A group of Finnish and Estonian writers, cultural figures, scientists, journalists and politicians has sent the directors of Helsinki University a letter condemning Johan Bäckman, the author of a recently-published book which vilifies the state of Estonia. Via BNS:
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The authors of the letter addressed to the rector, chancellor and dean of the law faculty recall that Backman on Monday presented in Tallinn his book "The Bronze Soldier: The Backdrop and Content of the Estonian Monument Debates," which among other things denies the Soviet occupation of Estonia and calls the corresponding viewpoint a Nazi myth.
They added that Backman predicts a speedy end to Estonian independence, speaks in favor of Estonia's unification with Russia and calls Estonia an apartheid state in both his book and his blog as well as in public appearances. He contrasts different ethnic groups such as Estonians, Russians, Jews and Russian Estonians, and distorts the Estonian history.
The authors note that at the presentation of the book Backman, diminishing the historical experience of Estonians, said it is time for Estonians to understand that there was no Soviet occupation. He supports his claim among other things by the Nazis' anti-Jewish propaganda spread by Nazi Germany in occupied countries during World War II, which he represents as the ideology of Estonians and the Estonian state, thereby labeling people who speak about the Estonian history and experience as disseminators of Nazi propaganda.
The letter notes that Backman lectures on sociology of law and the specific features of the Russian and Estonian legal policies at the University of Helsinki this academic year.
The signatories add that Backman's public statements are not a mere expression of opinion. In their words, questioning the existence of the Estonian state and declaring Estonia to be a part of Russia can be considered hostile propaganda against the state and the nation.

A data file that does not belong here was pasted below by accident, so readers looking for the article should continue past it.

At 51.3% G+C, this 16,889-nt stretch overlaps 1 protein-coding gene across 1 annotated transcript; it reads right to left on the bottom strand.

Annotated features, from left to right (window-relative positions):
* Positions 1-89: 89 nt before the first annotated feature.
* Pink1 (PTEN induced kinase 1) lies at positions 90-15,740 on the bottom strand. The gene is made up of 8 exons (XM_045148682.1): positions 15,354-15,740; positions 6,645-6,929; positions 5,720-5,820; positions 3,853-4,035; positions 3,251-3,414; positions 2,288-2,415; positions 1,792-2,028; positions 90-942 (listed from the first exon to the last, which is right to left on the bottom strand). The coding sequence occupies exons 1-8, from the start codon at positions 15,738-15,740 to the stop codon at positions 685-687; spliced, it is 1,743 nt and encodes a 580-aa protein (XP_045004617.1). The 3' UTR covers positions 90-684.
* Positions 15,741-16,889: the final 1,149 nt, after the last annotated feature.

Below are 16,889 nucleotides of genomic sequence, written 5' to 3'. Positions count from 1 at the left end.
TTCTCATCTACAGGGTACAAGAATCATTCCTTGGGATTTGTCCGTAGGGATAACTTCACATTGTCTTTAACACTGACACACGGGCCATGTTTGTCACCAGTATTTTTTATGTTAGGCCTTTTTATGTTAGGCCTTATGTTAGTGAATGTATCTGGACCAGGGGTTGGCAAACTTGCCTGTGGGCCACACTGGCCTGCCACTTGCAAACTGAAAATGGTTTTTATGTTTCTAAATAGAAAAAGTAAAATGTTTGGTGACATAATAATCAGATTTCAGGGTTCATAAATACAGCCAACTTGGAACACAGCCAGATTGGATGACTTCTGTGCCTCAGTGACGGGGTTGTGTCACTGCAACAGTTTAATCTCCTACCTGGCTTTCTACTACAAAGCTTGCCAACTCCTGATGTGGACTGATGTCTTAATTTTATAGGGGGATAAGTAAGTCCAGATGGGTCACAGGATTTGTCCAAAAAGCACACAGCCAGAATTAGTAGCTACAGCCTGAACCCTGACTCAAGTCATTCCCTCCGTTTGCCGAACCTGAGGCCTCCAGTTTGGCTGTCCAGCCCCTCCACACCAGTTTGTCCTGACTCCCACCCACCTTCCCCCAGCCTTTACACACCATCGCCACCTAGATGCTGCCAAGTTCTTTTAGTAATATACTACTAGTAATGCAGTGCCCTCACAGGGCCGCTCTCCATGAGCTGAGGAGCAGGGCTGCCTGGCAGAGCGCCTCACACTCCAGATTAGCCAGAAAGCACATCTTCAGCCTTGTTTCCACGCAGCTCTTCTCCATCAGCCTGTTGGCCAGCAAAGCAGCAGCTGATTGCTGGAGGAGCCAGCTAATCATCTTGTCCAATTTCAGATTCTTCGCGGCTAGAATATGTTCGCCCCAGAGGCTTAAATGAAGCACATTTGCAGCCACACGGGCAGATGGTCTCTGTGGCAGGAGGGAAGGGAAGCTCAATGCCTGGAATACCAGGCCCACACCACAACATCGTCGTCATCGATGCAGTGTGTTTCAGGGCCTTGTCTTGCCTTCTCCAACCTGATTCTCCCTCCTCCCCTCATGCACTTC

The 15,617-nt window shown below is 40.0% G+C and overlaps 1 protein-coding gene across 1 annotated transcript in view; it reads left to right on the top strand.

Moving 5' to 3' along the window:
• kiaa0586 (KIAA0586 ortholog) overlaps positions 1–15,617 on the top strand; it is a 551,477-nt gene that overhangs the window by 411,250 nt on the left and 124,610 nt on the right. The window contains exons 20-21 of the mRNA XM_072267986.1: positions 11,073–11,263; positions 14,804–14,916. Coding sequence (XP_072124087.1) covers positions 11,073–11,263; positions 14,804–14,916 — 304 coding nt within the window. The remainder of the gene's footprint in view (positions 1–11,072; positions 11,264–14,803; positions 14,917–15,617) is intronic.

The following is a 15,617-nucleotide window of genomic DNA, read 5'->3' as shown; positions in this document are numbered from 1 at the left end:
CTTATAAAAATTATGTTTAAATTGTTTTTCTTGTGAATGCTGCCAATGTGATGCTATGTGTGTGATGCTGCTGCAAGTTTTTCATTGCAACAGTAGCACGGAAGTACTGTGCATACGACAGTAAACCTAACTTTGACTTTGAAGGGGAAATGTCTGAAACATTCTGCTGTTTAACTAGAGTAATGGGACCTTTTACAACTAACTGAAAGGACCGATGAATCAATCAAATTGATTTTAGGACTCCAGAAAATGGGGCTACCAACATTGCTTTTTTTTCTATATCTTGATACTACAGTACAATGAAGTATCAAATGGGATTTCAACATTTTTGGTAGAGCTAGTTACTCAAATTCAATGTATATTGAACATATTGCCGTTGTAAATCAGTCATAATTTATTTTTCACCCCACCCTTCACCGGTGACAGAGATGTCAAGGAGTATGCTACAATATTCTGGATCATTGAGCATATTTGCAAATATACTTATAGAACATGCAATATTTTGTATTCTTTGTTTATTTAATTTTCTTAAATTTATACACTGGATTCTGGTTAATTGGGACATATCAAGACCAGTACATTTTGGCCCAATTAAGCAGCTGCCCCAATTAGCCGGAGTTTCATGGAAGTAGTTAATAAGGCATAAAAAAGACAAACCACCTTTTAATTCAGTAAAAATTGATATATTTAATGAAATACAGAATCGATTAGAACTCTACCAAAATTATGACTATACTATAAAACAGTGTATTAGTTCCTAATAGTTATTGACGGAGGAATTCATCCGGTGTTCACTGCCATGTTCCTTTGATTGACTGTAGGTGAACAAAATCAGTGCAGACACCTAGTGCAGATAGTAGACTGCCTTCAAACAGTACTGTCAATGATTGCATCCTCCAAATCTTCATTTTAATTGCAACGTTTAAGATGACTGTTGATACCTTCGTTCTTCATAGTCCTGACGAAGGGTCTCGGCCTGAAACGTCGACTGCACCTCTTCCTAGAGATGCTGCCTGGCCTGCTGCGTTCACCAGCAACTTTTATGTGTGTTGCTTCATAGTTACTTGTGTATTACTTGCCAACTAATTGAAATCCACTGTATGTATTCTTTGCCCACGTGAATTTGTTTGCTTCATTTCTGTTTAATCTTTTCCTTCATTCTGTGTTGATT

Backman as a lecturer on Estonian and Russian legal policies can be compared to a denier of the Holocaust teaching Jewish history at a university, they added.
"Would that, too, be possible at the University of Helsinki?" they asked.
The authors of the letter asked the leaders of the university how is it possible that the University of Helsinki considers it acceptable for subjects linked with Estonian and Russian law and policies to be taught by a person who disseminates hostile propaganda about Estonian history and present-day reality.
They also asked whether the university expects its teachers to be familiar with facts and whether it intends to take a position on the lecturer's statements.
Among the signatories were University of Helsinki researcher and noted columnist Iivi Anna Masso, journalist, writer and film director Imbi Paju, Finnish author Sofi Oksanen, journalist Stefan Brunow, Jewish Estonian historian and writer Elhonen Saks, and Jevgeni Krishtafovitsh, leader of Estonia's Russian-speaking youth association Avatud Vabariik (Open Republic).
Suvi Salmenniemi from the University of Helsinki, researcher Anna Rotkirch, leader of the free-thinkers' association Jussi K. Niemela, members of the European Parliament Lasse Lehtinen and Henrik Lax, writer Mikael Enckell, and Katri Vallaste from the Alexander Institute also signed the letter.